She likes to go to sleep. Only at the same time as her pal, Gracie.

And she likes waking up. Next to Gracie. Of course.

She misses her Gracie very much whenever she goes out. But waits patiently for her return every single time.

She doesn’t mind being tossed into the air and caughtor sometimes not. (Although this game is always strongly discouraged for poor Teddy’s sake).

She doesn’t mind being stuffed in a bag and swung about.

She doesn’t mind having her nose, ears, paws or any part of her body chomped by itchy toddler teeth.

And she doesn’t mind being used as a handkerchiefwhich sometimes happens when her Gracie gets really sad or upset. Teddy will retreat into a corner with dear little Gracie and soak up each tear and just listen quietly to Gracie pour out all her troubles.

Thankfully, Teddy doesn’t mind being tossed into the washing machine every now and then and hung up to dry in the sun by her ears.

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"There are few sadder sights than a wet bear hanging from a clothesline by its ears.
It says a lot for them that they never complain."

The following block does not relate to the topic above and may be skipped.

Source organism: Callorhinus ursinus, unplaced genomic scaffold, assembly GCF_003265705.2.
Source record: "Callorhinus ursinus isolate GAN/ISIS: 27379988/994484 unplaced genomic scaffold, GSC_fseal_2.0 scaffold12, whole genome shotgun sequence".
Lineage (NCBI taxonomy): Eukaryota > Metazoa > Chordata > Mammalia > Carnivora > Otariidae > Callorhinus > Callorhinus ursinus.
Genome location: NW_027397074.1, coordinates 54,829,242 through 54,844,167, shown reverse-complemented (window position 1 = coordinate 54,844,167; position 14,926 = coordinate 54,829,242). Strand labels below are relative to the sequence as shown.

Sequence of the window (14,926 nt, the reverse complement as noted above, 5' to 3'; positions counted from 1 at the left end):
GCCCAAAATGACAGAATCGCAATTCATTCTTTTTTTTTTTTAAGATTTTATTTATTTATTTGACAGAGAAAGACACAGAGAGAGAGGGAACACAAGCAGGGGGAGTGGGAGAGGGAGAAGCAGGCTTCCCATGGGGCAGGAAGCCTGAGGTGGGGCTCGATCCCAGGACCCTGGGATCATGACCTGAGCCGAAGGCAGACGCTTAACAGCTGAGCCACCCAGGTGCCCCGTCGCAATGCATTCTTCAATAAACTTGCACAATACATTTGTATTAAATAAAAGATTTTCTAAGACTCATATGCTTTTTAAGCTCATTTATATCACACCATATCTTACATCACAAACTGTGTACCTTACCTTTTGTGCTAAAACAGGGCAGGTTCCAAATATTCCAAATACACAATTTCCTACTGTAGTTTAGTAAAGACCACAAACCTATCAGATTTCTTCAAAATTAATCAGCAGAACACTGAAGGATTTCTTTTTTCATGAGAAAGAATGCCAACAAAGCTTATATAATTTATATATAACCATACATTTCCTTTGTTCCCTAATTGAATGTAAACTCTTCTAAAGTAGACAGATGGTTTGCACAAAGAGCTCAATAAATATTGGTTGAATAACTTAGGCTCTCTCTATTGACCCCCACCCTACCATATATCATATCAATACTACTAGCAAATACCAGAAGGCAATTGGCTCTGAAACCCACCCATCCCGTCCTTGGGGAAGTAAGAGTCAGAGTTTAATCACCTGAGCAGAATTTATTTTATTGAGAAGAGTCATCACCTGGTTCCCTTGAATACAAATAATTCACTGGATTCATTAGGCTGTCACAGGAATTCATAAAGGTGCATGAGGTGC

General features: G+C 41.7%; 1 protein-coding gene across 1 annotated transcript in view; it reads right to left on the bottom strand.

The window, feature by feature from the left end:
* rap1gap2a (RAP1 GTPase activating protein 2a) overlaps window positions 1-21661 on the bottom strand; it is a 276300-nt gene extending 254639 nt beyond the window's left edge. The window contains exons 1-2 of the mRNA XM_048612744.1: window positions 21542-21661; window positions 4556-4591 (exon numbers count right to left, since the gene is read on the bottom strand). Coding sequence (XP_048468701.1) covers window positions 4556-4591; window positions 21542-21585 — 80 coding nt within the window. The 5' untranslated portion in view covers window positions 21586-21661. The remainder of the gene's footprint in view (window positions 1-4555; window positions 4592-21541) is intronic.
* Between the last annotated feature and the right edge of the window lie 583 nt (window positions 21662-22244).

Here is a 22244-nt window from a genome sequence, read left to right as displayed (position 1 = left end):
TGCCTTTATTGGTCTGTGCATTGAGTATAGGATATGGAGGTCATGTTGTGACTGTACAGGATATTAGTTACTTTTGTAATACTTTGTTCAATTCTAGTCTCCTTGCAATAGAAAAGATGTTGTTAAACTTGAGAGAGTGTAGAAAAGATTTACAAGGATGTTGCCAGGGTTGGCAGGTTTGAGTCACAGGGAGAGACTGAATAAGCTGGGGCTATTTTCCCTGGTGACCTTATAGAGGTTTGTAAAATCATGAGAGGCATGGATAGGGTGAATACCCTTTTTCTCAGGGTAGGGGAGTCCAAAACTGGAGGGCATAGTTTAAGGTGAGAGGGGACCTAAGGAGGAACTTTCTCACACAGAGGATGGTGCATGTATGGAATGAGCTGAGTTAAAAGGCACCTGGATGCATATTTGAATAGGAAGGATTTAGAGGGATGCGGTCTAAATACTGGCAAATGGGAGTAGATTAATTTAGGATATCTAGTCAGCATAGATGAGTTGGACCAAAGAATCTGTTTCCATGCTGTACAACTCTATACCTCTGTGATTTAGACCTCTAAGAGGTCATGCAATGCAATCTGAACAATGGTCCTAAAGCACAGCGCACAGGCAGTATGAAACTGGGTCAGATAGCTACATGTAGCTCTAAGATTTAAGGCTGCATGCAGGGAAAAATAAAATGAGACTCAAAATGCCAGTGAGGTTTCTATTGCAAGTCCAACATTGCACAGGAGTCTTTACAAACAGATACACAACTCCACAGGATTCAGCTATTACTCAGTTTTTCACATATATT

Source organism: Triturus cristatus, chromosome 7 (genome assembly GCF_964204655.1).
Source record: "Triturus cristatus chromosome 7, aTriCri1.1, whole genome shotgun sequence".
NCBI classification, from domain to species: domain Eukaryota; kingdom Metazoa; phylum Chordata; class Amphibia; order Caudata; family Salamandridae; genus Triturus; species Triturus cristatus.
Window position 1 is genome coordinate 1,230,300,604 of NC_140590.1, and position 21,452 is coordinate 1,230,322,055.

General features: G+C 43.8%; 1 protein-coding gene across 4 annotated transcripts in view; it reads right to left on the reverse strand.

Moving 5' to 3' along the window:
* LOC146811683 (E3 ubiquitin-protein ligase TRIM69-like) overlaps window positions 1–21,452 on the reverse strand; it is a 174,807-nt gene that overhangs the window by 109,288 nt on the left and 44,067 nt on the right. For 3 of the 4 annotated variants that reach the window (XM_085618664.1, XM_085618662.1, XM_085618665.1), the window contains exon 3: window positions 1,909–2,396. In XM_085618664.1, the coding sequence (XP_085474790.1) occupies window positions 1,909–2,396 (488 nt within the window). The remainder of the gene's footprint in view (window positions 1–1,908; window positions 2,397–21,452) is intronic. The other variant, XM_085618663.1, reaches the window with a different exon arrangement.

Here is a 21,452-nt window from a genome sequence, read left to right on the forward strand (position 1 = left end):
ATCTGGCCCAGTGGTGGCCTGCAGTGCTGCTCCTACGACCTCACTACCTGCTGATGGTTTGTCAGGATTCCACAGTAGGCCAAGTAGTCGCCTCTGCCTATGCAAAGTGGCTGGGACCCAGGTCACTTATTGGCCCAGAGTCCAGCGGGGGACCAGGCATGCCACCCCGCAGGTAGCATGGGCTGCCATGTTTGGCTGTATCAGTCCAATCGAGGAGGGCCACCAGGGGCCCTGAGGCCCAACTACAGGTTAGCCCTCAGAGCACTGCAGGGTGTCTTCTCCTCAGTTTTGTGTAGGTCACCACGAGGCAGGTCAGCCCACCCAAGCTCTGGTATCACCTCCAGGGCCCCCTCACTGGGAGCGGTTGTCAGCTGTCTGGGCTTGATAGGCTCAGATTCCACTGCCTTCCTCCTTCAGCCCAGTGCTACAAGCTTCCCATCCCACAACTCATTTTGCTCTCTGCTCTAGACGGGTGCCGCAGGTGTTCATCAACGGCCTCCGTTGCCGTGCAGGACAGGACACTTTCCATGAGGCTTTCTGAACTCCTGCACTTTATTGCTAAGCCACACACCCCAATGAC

―Pam Brown


One day Gracie’s mummy saw little Gracie, rubbing her face all over teddy and sniffing her to bits.
“I love to smell Teddy!” said Gracie to her mummy.
“Do you? What does Teddy smell like?” asked mummy.
“She smells like Gracie!”

Teddy is always happy to play along with anything Gracie proposes. Whether it’s being a guest at a tea party. Or having her nappy changed. Or having her furry ears trimmed at the hairdresser’s.

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"In a world where everyone seems to be larger and louder than yourself,
it is very comforting to have a small, quiet companion."

― Peter Gray

Monday, February 15, 2016

My one-of-a-kind girl

I make it no secret that I love boys. I love having a little superhero, prince charming, knight in shining armour, pirate, policeman and fireman around. Plus it’s good to have someone you can call on whenever we’re hit with a big dragon or monster infestation at our place.

But make no mistake. I’m a big advocate for girls as well.

Especially one-of-a-kind girls like this one.